Yes, people do buy used fiberglass swimming pools. And no, I’m not kidding. How does it happen? In most cases, a ‘used’ fiberglass pool is one that was partially installed, got damaged during the process, and then had to be taken back to the factory for repair (as the repair was too much to do on the job site itself). Also, in a very few cases, fully installed fiberglass pool shells have been removed from the ground in order for the homeowners to install another pool or change the backyard design in general. But because fiberglass shells can last 50+ years, this typically isn't an issue.
So you're thinking about doing a DIY and installing a fiberglass pool kit yourself, eh? It's interesting how often we get asked about self-installs here at River Pools. In fact, we usually sell 3–5 of these kits every year to homeowners. That's why I wanted to discuss today some of the problems and considerations that must be made before you simply buy a kit and start digging.
Don't blindly wonder if a fiberglass, concrete, or vinyl liner pool is right for you. Our educational ebook does a deep-dive comparison of the 3 types, all while noting the advantages and disadvantages of each.
Now that gravel has become the accepted standard (over sand) as the backfill and base material used in the fiberglass pool industry, many persons often inquire with our company as to the type of gravel/stone that should be used as well as the amount typically required when installing a fiberglass pool.
Lately it seems that a lot of homeowners I am meeting with have slopes in their backyards. Some of these slopes range in a grade difference of 1’ to 6’ from where the pool deck starts and finishes. What this means is that your fiberglass pool, when set in the ground, may be even with the ground on one end or side and 1 to 6 feet out of the ground on the other end or side. In such occasions, retaining walls are often the necessary solution, although moving the pool to another more flat location can at times work as well. I had one customer who could have moved their pool to an area in the backyard that would have alleviated any walls, but they wanted the added visual effect the walls would give them.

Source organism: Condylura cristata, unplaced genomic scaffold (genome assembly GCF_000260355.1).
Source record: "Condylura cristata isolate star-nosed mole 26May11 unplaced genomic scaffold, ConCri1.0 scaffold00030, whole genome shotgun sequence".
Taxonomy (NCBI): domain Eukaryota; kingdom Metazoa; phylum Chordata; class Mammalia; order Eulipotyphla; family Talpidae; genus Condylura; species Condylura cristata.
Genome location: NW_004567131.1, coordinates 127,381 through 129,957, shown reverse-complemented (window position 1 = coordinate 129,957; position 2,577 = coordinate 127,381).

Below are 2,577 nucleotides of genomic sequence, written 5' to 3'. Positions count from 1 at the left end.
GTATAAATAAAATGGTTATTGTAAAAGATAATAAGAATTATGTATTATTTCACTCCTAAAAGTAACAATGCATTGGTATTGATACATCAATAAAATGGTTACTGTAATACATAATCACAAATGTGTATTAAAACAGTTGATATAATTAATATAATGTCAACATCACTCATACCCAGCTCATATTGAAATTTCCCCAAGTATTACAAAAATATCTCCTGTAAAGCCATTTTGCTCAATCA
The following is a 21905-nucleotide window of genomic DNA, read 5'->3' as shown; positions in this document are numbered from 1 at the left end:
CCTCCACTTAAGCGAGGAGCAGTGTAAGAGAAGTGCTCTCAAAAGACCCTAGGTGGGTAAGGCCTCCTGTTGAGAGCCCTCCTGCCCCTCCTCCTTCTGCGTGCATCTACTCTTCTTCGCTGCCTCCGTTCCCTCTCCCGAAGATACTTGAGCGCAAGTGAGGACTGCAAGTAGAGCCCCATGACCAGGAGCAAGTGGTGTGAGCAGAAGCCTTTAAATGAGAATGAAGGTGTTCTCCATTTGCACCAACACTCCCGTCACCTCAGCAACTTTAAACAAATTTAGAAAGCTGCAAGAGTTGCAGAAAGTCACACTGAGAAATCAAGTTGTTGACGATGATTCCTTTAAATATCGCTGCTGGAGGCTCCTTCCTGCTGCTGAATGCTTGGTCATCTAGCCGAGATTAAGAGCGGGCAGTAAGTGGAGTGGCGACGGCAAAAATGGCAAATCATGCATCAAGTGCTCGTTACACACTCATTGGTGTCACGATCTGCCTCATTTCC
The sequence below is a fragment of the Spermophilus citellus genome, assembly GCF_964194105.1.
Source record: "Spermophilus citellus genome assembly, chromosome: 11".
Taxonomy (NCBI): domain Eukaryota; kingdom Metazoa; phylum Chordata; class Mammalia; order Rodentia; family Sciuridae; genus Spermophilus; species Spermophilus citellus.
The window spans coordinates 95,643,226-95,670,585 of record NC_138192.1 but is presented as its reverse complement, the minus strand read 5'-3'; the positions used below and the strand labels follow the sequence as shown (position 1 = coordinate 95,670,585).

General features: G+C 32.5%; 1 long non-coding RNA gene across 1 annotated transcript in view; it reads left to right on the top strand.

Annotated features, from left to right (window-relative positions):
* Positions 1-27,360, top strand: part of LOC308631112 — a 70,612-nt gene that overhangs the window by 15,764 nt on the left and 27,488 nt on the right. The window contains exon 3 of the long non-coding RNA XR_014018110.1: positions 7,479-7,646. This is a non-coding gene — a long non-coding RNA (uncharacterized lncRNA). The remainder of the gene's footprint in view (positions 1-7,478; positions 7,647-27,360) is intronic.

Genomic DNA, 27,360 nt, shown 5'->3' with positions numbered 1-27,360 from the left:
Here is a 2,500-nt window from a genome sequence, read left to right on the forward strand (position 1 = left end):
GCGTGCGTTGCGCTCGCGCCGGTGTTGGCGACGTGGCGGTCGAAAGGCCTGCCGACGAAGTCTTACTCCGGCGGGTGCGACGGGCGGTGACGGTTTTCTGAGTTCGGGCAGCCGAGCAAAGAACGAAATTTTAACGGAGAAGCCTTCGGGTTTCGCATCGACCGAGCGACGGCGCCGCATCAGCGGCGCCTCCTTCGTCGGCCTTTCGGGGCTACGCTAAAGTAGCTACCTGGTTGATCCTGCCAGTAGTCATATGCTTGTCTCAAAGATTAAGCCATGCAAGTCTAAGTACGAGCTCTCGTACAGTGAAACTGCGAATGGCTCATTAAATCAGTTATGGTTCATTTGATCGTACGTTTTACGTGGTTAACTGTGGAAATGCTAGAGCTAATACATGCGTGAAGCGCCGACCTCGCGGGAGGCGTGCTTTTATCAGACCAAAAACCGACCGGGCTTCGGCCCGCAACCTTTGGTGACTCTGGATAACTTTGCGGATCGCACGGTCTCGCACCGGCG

This article is going to be short and sweet, but it’s the result of a disturbing email I received the other day that made me realize we hadn’t covered the following subject in our blog. The email read: Hi Marcus, my builder says it’s OK to build a fiberglass pool on top of fill dirt, is this true? As you can very well imagine, any pool, whether it’s concrete, vinyl, or fiberglass, needs to be built on solid, undisturbed soil (concrete pools can use pillars, but that’s another article for another day). Why?
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When one looks back on the fiberglass pool industry over the last 25 years or so, it's truly amazing the amount of progress the industry has made as a whole. Upon reflection on these changes, I figured it would be a good thing to look at this time period and mention the innovations that have made their mark on the industry.
Yesterday, I had to witness one of the components of being an inground pool installer that really, really bothers me—a recent pool owner had been ripped-off...and in a bad way. But before I relate my sad experience with this pool owner, I need to address a certain point. I've received a decent amount a flack recently from some ‘pool professionals' who don't particularly like the fact that I talk about the good, the bad, and the ugly of the swimming pool industry. When I hear such complaints, I can only shake my head, because the reality is that no swimming pool owner has ever mentioned one negative thing about the fact this blog is so open, honest, and forthright. I've always found in life that if someone is truly honest, then eventually that person will earn the respect of those whom he cares most about. And in this case, the main purpose of this blog, and all the articles found herein, is to help future and current pool owners maximize their experience.
One of the biggest factors in the success of a fiberglass pool project is the proper forming and pouring of the concrete patio. The absolute best way to achieve maximum structural integrity, as well as aesthetics, is to use cantilever forms. But as we've talked about many times in this blog, the reality is that many fiberglass pool builders have not yet fully grasped this construction technique.
Many people, especially when debating over whether to install a fiberglass pool themselves or have a professional installer do it for them, are frankly not quite sure of what a proper installation entails. As we have done with so many other videos regarding the swimming pool industry, this video (produced by Jason Hughes) takes all the essential steps of unloading, excavating, setting, plumbing, filling with water, and backfilling a fiberglass pool and rolls it into a concise yet extremely informative and entertaining 10-minute video.
Pool shoppers often ask me, "Can I put that pool in myself?" Answering this question can be a slippery slope, but the short answer is yes. But the real question is do you want to put the pool in yourself? There are several reasons that homeowners want to put in their own pools. For some it is the challenge and the reward with knowing that they have accomplished such a task. For others, it is the fact that they want to save money. And then there are those who are in the construction business or have friends that are in the construction business that can help with the process.